The most useful tool of the modern car criminal is not the crowbar or the slim jim, but that of anonymity. Most scams that target the seller rely on a false buyer. When putting your car up for sale it pays to know what you are getting into.
The Car Grab Con
One of the most common enterprises of scammers is trying to obtain cars for sale without paying for them. They trawl adverts on websites and in traders’ magazines, then contact a seller and offer the full asking price plus shipping costs to another country. By the time their cheque has bounced your car is already in their hands. A variation is where they’ll arrange payment by escrow, in which money is temporarily held by a third party. When considering selling a car in this way always check out the escrow company before proceeding.
Vehicle Matching Scam
Beware unsolicited offers to help you make a sale. When advertising your vehicle you may be approached by an agency claiming to have a list of interested car buyers on their books. For a fee they offer to match you the seller to a potential buyer. The buyer doesn’t exist but you don’t discover this until you’ve lost your money. This particular kind of racket is the subject of a major offensive by the government and Trading Standards, and is believed to cost consumers around £3 million a year.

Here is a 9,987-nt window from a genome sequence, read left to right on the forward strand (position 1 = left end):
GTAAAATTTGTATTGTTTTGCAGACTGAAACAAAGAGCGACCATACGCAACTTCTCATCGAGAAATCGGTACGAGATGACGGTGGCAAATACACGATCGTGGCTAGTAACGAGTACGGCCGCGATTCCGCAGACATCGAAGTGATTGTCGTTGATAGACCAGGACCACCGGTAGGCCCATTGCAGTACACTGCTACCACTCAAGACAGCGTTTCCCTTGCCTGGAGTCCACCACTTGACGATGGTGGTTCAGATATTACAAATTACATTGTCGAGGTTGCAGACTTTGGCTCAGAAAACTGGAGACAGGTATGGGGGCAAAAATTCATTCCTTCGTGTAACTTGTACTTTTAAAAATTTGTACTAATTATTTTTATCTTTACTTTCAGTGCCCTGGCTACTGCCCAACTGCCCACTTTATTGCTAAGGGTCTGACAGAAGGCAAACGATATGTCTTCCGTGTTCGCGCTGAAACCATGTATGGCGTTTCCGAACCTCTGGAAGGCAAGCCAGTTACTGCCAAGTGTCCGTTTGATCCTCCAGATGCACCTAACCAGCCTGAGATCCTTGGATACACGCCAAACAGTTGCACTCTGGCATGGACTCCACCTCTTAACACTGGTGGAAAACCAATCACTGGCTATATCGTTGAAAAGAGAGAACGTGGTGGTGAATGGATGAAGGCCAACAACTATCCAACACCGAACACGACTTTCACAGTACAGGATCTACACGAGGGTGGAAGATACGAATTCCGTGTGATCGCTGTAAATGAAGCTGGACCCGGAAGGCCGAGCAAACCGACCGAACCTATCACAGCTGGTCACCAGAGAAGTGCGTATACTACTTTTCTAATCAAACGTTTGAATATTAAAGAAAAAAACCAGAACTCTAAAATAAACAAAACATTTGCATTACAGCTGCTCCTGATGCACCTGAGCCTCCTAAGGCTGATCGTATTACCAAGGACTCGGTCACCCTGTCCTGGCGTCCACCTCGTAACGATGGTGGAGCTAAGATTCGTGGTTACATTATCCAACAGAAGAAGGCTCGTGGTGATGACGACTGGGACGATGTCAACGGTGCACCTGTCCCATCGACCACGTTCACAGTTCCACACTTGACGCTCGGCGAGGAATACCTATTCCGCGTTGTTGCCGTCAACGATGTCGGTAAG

Shipping Fees Swindle
Another ruse of criminals is sending a cheque that covers the cost of the car and its freight, then asking you to pay a ‘shipping company’ via a PayPal account. In reality the account belongs to the scammer and the fee goes directly into their pocket.
There are almost as many scams as there are models of vehicle, and your best policy is never to release your car to anyone until you have received payment. Knowing your buyer is your best guarantee, and faceless trades should be approached with caution.
Another way is to use a dedicated service such as The Car Buying Service; a company such as this provide a safe and easy way to sell your car.